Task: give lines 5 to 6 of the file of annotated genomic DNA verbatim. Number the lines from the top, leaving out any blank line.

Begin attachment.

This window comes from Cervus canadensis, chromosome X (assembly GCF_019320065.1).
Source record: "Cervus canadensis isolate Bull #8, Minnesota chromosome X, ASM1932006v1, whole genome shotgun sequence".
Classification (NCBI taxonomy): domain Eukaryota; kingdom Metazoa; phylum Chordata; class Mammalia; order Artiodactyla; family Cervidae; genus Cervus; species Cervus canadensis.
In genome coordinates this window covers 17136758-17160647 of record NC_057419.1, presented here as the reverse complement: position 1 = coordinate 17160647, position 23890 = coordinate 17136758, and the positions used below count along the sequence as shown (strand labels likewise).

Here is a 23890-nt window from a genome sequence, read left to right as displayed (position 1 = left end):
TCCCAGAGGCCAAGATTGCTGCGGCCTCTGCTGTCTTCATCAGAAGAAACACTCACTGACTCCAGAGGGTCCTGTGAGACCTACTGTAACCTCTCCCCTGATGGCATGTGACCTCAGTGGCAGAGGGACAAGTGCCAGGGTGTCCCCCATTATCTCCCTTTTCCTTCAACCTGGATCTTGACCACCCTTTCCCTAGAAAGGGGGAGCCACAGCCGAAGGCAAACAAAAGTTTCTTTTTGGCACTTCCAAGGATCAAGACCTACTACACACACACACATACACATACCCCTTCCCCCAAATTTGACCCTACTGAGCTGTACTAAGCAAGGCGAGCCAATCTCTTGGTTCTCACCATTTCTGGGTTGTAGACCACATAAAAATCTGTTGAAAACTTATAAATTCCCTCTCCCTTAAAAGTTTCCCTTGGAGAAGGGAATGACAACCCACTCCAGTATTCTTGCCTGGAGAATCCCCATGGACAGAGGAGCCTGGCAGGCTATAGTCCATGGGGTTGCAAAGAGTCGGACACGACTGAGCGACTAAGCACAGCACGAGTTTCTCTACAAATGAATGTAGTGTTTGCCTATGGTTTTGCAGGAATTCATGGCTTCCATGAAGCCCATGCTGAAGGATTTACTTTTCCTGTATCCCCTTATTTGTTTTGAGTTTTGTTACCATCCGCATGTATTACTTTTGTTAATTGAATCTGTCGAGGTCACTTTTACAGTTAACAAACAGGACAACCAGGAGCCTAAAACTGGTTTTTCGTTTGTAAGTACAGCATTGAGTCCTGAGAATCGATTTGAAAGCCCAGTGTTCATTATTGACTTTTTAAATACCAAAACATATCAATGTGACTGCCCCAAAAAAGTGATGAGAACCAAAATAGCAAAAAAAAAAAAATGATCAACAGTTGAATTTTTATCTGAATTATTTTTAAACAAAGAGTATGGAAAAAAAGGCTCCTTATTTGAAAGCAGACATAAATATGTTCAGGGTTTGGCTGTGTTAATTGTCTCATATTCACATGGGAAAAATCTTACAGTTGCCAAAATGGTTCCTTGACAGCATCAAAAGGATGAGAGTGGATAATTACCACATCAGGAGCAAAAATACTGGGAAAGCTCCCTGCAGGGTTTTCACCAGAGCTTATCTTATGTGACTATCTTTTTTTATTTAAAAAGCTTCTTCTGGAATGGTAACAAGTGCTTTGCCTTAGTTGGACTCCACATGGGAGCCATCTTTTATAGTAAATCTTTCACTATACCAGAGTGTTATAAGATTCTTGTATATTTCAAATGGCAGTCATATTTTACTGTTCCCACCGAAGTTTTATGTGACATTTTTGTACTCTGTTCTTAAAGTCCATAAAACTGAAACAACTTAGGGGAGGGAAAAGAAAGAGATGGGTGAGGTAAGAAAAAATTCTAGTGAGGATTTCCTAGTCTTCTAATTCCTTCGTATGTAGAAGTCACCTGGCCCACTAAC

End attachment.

Here is a 23890-nt window from a genome sequence, read left to right as displayed (position 1 = left end):
TCCCAGAGGCCAAGATTGCTGCGGCCTCTGCTGTCTTCATCAGAAGAAACACTCACTGACTCCAGAGGGTCCTGTGAGACCTACTGTAACCTCTCCCCTGATGGCATGTGACCTCAGTGGCAGAGGGACAAGTGCCAGGGTGTCCCCCATTATCTCCCTTTTCCTTCAACCTGGATCTTGACCACCCTTTCCCTAGAAAGGGGGAGCCACAGCCGAAGGCAAACAAAAGTTTCTTTTTGGCACTTCCAAGGATCAAGACCTACTACACACACACACATACACATACCCCTTCCCCCAAATTTGACCCTACTGAGCTGTACTAAGCAAGGCGAGCCAATCTCTTGGTTCTCACCATTTCTGGGTTGTAGACCACATAAAAATCTGTTGAAAACTTATAAATTCCCTCTCCCTTAAAAGTTTCCCTTGGAGAAGGGAATGACAACCCACTCCAGTATTCTTGCCTGGAGAATCCCCATGGACAGAGGAGCCTGGCAGGCTATAGTCCATGGGGTTGCAAAGAGTCGGACACGACTGAGCGACTAAGCACAGCACGAGTTTCTCTACAAATGAATGTAGTGTTTGCCTATGGTTTTGCAGGAATTCATGGCTTCCATGAAGCCCATGCTGAAGGATTTACTTTTCCTGTATCCCCTTATTTGTTTTGAGTTTTGTTACCATCCGCATGTATTACTTTTGTTAATTGAATCTGTCGAGGTCACTTTTACAGTTAACAAACAGGACAACCAGGAGCCTAAAACTGGTTTTTCGTTTGTAAGTACAGCATTGAGTCCTGAGAATCGATTTGAAAGCCCAGTGTTCATTATTGACTTTTTAAATACCAAAACATATCAATGTGACTGCCCCAAAAAAGTGATGAGAACCAAAATAGCAAAAAAAAAAAAATGATCAACAGTTGAATTTTTATCTGAATTATTTTTAAACAAAGAGTATGGAAAAAAAGGCTCCTTATTTGAAAGCAGACATAAATATGTTCAGGGTTTGGCTGTGTTAATTGTCTCATATTCACATGGGAAAAATCTTACAGTTGCCAAAATGGTTCCTTGACAGCATCAAAAGGATGAGAGTGGATAATTACCACATCAGGAGCAAAAATACTGGGAAAGCTCCCTGCAGGGTTTTCACCAGAGCTTATCTTATGTGACTATCTTTTTTTATTTAAAAAGCTTCTTCTGGAATGGTAACAAGTGCTTTGCCTTAGTTGGACTCCACATGGGAGCCATCTTTTATAGTAAATCTTTCACTATACCAGAGTGTTATAAGATTCTTGTATATTTCAAATGGCAGTCATATTTTACTGTTCCCACCGAAGTTTTATGTGACATTTTTGTACTCTGTTCTTAAAGTCCATAAAACTGAAACAACTTAGGGGAGGGAAAAGAAAGAGATGGGTGAGGTAAGAAAAAATTCTAGTGAGGATTTCCTAGTCTTCTAATTCCTTCGTATGTAGAAGTCACCTGGCCCACTAAC